President Trump’s distaste for “political correctness” has deeply resonated with many Americans, especially in rural communities. In a recent interview for Vox, Robert Wuthnow — a sociologist who spent eight years interviewing members of small, rural communities across the country — argues that resentment in predominantly White, rural towns is less a reflection of economic woes and more a response to threatening cultural and demographic changes.
Rural Americans tend to direct their frustration from adjusting to changing economic and social conditions at lawmakers, who they believe are seizing their resources and giving them to big cities. Many discussed cultural shifts and a “moral decline.” For example, one resident felt like the government was taking away their personal control over their lives because they can’t “spank [their] children without ‘the government’ intervening.” Further, Wuthnow describes how growing diversity in the United States threatens many rural Americans’ Christian, white-normative, and heteronormative lifestyles, resulting in rising White nationalism movements, like the Alt-right.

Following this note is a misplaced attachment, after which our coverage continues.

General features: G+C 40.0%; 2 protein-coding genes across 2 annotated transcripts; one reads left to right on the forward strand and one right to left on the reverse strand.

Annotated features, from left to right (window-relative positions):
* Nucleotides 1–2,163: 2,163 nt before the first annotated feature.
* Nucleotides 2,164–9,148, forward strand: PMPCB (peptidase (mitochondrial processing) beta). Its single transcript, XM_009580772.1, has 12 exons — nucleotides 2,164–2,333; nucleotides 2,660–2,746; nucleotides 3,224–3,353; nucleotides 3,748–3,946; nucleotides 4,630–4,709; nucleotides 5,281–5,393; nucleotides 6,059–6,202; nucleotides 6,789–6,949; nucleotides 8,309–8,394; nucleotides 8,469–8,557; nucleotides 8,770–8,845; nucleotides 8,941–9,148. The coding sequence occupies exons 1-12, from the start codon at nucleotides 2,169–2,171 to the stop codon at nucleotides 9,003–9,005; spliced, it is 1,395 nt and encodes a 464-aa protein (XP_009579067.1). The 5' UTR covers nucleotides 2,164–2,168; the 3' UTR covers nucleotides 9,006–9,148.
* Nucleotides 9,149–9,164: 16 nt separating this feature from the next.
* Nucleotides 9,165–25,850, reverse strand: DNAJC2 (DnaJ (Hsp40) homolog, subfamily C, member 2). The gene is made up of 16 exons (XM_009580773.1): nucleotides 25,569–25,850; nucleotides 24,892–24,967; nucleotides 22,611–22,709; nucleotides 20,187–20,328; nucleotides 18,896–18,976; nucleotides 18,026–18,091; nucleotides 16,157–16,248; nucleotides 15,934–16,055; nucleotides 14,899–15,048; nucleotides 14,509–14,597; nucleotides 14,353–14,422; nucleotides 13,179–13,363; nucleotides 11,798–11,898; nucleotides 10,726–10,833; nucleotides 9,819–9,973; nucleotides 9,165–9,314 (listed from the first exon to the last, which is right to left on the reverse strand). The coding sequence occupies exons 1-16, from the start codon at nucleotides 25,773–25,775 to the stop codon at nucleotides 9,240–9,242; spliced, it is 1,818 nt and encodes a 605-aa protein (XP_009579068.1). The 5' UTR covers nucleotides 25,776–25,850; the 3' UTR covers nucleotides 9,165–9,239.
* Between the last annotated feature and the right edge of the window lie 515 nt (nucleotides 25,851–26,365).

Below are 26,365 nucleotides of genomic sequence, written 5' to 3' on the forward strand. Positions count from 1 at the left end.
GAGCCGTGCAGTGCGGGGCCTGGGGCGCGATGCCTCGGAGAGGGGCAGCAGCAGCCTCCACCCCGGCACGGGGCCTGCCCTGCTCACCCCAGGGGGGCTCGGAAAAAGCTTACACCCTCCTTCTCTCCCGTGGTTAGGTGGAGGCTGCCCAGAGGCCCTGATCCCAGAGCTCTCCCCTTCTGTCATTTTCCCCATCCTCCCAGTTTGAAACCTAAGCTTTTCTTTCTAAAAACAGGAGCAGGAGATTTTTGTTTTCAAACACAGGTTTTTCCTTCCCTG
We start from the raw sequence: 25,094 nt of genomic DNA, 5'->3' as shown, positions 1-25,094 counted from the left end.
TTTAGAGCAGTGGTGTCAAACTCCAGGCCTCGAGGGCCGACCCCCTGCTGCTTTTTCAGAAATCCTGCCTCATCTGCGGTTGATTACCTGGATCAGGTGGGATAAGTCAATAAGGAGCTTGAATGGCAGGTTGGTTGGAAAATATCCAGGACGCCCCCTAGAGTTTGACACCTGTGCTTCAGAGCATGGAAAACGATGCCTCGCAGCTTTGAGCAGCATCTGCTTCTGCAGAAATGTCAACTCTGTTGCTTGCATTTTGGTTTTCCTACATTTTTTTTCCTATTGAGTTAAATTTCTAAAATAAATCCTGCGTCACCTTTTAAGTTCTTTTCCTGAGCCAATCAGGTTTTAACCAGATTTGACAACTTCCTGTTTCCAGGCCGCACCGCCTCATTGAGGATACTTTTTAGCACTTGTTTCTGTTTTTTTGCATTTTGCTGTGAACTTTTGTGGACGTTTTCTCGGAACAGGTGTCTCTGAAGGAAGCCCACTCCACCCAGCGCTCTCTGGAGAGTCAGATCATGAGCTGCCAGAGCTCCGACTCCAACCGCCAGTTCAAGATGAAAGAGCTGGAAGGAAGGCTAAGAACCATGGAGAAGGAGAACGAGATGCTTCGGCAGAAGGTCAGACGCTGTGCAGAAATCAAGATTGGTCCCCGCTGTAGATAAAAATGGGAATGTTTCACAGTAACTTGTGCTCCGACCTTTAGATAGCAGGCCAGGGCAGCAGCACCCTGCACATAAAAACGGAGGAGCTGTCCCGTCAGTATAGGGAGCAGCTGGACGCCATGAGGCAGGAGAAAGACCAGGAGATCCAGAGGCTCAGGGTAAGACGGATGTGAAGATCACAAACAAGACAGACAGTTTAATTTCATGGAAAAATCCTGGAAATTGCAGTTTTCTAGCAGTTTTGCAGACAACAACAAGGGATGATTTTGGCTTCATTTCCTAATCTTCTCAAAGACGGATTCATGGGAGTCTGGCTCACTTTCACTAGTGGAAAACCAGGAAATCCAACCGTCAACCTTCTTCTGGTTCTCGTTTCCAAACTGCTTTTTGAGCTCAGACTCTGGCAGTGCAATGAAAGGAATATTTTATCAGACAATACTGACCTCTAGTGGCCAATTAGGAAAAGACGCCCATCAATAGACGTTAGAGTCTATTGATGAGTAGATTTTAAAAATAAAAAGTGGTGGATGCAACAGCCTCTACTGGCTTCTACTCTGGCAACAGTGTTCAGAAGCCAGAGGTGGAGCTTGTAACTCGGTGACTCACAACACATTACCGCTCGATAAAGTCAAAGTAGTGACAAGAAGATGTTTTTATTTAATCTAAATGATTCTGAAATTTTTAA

As the country changes and their kids leave to find work in urban centers, White rural Americans feel they are being left behind. But instead of dismissing them, Wuthnow argues that we should try to understand their perspectives. He concludes,
“Rural America does have real problems — population decline, a brain drain, opioid addiction, etc. We can make of that what we want. But that’s not the whole picture. Not every small town is full of people who are suffering and bitter and angry at Washington…[And while] there are significant differences between small towns and large cities,…there are also commonalities. Since we’re living in a polarized time, it’s worth remembering that not all divisions run along the rural-urban divide.”